John Kapp

Position
director,
Organisation
www.prescribe.fitness
Comment date
01 February 2020

Well said Richard. Yes, 'the fault, dear Boris, lies not in ourselves (GPs) but in Andrew Lansley's Act 2012, which dumped the statutoriy responsibility for £80 bnpa (one HS2 pa) on 30,000 GPs without their consent, and denied that statutory right to the 1,000 democratically elected councillors on Health and Wellbeing Boards, betraying the Act's pledge to fill the democratic deficit in health as badly as Theresa May's betrayal of Brexit.
The good news is that those councillors can now assume that right, and work with the GPs leading the PCNs to deliver social prescribing by creating a new presscribing system whereby the Community and Voluntary Sector can apply for a licence to treat and teach patients with social interventions and talking therapies, and be paid as pharmacists are paid for drugs, transferring money from the drugs budget. This will fill thedeep capacity crisiss overnight.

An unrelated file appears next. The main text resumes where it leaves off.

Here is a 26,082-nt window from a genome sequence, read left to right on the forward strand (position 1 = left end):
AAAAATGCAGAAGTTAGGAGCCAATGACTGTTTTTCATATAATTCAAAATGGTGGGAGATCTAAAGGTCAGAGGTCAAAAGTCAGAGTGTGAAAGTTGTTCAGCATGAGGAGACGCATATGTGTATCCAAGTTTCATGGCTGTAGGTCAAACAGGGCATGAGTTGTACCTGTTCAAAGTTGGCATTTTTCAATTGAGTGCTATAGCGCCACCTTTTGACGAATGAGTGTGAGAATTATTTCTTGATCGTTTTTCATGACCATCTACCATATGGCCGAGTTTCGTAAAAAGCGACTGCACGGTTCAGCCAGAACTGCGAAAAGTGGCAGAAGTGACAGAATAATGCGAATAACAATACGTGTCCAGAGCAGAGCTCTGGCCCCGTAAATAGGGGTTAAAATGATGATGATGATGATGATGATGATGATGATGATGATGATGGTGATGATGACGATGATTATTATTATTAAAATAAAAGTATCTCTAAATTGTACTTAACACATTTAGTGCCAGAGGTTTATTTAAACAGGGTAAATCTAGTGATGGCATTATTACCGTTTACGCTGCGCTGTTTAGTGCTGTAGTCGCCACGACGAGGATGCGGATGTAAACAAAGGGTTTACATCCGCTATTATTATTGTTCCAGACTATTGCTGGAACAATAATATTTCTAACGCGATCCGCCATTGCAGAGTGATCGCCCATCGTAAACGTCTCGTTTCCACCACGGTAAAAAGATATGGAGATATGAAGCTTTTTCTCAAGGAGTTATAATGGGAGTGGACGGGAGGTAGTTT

Christine Stacey

Position
Retired advanced nurse practitioner,
Organisation
Mrs.
Comment date
09 February 2020

I concur, GPs are complaining every day about their workload yet voluntarily take on work that does not need to be done by a GP. When I was a district nurse in the early 1980s we visited every patient on our books over the age of 65 and did social and medical checks. Because we worked out of GP practices the GPs (mostly) had faith in our knowledge and abilities and trusted us to flag something up if we were worried.
Now we have social prescribing, with social prescribers employed yet I read an article in the BMJ that the outgoing chair of the RCGPs was taking over social prescribing and going to teach GPs about it. Why? Don't they have enough to do?
I would much prefer GPs to be taught to look at the person sitting beside them instead of a computer screen. Note GPs I am more than a list of figures from blood tests. LOOK at me occasionally, do what you trained to do and leave the extraneous work to others better able to take that one ostensibly leaving doctors to do what they trained to do which I thought was doctoring.